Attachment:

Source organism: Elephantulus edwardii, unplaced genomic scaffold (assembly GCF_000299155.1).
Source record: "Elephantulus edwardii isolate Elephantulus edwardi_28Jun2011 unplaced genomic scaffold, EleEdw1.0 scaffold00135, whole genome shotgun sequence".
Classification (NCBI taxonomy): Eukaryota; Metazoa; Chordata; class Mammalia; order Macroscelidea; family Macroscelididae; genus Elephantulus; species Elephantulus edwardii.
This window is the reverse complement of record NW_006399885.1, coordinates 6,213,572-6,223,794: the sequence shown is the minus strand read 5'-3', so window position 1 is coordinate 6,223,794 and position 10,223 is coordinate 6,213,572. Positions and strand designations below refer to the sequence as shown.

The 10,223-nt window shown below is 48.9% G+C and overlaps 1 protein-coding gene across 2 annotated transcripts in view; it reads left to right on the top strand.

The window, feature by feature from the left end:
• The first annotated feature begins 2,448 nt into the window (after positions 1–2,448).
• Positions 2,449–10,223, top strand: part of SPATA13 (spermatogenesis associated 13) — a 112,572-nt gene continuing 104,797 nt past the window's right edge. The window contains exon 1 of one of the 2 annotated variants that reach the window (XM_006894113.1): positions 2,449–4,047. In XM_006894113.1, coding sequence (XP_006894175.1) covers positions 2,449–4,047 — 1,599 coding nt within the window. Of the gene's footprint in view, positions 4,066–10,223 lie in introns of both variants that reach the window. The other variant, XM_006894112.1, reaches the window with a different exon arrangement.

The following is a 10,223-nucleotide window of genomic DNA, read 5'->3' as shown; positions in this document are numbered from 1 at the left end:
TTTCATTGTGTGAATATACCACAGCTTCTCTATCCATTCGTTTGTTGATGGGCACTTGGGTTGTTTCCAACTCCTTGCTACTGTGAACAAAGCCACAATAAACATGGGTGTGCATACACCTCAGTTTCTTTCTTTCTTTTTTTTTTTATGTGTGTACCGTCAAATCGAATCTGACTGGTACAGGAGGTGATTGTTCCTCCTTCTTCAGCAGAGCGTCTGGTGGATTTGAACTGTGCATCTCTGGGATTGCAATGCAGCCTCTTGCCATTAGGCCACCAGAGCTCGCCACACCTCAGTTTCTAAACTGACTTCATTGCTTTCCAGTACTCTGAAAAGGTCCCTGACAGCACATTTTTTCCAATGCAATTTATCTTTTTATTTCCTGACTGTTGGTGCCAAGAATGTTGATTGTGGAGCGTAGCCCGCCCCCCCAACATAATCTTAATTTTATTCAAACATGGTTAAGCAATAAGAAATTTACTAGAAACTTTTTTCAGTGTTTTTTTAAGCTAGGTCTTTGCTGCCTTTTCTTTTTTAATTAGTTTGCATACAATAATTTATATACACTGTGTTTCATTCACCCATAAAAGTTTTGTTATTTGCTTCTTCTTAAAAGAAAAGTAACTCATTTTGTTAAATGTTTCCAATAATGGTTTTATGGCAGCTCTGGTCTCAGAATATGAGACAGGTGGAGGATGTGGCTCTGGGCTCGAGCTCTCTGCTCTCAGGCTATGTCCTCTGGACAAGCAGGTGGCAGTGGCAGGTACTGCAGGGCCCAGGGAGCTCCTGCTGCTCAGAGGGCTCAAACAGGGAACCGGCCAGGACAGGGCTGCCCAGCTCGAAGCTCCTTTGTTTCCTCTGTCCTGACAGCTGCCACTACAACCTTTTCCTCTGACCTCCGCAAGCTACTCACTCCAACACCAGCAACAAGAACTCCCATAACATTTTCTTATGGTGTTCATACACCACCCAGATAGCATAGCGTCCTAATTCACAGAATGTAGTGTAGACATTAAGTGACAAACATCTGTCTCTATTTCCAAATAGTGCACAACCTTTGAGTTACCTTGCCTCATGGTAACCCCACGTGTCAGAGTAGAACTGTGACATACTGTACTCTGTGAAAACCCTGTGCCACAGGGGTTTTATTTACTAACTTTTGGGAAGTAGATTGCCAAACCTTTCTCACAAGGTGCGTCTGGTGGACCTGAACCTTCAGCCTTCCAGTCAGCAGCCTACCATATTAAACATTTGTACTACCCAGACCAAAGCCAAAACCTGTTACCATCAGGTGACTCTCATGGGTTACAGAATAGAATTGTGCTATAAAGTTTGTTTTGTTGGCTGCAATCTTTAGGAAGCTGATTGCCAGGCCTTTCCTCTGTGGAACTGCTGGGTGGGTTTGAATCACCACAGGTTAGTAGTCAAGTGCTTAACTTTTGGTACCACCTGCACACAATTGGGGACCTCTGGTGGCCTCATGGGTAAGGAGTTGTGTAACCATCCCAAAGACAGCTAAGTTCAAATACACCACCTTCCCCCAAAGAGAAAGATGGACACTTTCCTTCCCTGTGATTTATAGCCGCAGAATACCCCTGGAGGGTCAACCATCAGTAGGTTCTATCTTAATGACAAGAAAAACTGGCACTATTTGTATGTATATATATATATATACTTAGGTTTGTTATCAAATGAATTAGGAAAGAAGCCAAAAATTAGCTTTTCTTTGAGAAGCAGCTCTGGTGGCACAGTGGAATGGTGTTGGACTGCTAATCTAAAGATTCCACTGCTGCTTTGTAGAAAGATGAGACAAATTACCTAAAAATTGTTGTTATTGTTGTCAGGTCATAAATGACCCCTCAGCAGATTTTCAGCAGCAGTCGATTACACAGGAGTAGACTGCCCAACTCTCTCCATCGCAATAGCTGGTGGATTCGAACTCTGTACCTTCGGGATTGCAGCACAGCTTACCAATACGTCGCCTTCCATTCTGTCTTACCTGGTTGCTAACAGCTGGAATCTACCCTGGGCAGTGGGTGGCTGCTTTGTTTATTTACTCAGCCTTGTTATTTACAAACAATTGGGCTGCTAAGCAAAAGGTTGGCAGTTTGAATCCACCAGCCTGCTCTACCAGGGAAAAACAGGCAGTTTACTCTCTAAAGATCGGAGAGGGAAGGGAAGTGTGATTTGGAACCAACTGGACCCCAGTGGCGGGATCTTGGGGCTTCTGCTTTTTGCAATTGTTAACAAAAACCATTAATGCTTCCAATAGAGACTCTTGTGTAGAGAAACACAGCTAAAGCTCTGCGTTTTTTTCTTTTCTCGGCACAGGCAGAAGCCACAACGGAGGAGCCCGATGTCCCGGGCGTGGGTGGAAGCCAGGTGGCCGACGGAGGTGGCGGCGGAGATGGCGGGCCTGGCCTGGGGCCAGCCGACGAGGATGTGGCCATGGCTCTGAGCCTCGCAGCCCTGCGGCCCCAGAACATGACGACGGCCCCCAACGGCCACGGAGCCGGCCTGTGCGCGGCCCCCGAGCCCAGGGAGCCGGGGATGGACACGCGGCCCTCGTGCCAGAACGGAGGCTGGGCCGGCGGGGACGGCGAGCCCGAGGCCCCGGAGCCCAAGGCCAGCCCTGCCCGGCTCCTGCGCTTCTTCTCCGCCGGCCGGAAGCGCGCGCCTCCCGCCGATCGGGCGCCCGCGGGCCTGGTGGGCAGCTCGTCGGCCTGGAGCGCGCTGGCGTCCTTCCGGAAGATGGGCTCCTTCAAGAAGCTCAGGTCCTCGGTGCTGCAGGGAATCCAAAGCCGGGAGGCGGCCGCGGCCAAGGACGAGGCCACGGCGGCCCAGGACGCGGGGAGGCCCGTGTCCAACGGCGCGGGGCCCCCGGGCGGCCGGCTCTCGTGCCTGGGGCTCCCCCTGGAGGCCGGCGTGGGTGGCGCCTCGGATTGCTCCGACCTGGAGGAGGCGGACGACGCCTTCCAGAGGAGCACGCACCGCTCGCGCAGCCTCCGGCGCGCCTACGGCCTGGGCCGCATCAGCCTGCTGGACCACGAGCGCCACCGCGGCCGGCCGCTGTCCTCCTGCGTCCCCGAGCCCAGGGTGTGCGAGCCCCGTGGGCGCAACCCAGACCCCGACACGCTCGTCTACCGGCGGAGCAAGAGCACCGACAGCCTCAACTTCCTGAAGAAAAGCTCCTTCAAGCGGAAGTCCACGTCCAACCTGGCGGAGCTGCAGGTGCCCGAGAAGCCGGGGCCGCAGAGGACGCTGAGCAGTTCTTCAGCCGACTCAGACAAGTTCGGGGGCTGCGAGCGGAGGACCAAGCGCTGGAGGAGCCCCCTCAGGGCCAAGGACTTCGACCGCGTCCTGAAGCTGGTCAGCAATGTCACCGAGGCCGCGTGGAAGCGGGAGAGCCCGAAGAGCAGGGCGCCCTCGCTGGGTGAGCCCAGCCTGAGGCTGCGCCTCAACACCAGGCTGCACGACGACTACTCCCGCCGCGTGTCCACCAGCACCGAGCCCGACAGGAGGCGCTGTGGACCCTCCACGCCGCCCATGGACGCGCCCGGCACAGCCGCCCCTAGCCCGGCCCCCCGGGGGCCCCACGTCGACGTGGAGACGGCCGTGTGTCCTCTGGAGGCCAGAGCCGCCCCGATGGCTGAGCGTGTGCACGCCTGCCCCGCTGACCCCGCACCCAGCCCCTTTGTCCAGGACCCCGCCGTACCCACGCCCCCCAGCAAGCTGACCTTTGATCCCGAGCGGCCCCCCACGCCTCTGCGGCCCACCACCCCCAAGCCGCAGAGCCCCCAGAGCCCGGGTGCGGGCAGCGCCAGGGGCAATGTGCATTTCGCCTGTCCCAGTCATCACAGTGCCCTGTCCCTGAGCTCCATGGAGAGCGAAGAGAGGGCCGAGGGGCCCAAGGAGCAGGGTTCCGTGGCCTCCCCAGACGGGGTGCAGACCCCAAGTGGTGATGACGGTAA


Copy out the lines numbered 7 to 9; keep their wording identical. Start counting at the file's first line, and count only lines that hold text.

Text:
• The first annotated feature begins 2,448 nt into the window (after positions 1–2,448).
• Positions 2,449–10,223, top strand: part of SPATA13 (spermatogenesis associated 13) — a 112,572-nt gene continuing 104,797 nt past the window's right edge. The window contains exon 1 of one of the 2 annotated variants that reach the window (XM_006894113.1): positions 2,449–4,047. In XM_006894113.1, coding sequence (XP_006894175.1) covers positions 2,449–4,047 — 1,599 coding nt within the window. Of the gene's footprint in view, positions 4,066–10,223 lie in introns of both variants that reach the window. The other variant, XM_006894112.1, reaches the window with a different exon arrangement.

The following is a 10,223-nucleotide window of genomic DNA, read 5'->3' as shown; positions in this document are numbered from 1 at the left end: